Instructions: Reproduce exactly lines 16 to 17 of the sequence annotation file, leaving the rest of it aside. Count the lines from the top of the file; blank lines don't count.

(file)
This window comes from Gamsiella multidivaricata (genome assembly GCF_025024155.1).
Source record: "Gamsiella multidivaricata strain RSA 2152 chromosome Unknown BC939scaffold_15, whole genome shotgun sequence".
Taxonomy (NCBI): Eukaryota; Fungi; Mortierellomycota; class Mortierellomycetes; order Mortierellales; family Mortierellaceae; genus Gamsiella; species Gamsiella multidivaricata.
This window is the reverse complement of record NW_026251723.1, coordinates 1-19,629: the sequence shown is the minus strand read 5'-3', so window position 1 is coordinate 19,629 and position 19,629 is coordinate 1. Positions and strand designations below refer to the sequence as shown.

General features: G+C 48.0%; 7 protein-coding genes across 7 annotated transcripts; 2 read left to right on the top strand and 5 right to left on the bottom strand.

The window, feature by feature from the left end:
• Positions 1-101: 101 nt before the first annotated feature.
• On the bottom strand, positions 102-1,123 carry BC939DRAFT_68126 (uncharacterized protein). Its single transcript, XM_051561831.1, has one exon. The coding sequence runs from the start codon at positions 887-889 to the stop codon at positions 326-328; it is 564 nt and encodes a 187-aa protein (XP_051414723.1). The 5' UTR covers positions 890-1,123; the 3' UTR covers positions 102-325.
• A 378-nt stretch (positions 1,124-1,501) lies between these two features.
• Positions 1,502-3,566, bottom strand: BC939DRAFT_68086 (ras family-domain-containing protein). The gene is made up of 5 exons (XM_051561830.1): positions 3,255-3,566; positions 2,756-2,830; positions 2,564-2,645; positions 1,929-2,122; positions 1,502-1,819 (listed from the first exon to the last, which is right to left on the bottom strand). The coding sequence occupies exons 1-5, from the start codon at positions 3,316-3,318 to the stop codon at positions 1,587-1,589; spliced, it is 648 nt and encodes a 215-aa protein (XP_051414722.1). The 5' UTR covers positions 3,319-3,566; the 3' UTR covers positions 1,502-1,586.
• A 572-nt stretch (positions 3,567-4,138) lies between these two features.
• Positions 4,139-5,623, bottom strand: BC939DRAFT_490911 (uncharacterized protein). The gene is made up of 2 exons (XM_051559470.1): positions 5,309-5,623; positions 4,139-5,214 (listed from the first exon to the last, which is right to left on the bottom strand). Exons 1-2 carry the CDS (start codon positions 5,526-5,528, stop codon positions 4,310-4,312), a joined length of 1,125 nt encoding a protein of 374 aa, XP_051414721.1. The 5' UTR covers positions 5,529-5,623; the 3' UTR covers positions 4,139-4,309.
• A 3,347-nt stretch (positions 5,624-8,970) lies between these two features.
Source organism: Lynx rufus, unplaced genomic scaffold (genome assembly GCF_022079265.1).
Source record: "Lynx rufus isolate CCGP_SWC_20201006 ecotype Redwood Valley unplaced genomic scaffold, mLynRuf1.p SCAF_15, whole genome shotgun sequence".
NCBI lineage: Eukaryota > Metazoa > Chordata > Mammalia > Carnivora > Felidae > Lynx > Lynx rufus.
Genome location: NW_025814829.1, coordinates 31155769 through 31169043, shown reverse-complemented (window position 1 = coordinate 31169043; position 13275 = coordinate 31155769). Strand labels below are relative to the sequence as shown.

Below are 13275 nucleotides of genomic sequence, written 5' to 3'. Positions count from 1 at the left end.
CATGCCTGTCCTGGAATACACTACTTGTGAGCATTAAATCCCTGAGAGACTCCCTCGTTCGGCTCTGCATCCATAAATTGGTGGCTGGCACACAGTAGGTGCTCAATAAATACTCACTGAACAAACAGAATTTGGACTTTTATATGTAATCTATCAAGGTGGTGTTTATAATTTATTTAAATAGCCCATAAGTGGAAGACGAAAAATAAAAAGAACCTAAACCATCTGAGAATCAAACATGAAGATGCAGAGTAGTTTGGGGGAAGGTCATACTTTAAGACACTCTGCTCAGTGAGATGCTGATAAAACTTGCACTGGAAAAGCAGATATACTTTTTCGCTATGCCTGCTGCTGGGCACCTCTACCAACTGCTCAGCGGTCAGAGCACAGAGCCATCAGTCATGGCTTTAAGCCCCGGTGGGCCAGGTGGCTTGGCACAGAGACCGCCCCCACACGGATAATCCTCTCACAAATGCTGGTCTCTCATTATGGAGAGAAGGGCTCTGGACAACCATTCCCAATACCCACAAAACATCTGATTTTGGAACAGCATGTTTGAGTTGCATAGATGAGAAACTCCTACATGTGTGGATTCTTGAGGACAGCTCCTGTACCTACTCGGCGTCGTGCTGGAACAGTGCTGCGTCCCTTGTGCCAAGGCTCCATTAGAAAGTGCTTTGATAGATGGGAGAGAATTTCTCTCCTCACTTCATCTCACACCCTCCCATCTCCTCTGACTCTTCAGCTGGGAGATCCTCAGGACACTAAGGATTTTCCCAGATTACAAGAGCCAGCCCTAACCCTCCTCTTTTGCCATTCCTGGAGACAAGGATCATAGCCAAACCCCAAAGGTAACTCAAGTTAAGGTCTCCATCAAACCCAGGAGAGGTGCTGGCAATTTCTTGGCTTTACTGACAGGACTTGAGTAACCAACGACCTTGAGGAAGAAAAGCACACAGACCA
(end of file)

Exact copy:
NCBI lineage: Eukaryota > Metazoa > Chordata > Mammalia > Carnivora > Felidae > Lynx > Lynx rufus.
Genome location: NW_025814829.1, coordinates 31155769 through 31169043, shown reverse-complemented (window position 1 = coordinate 31169043; position 13275 = coordinate 31155769). Strand labels below are relative to the sequence as shown.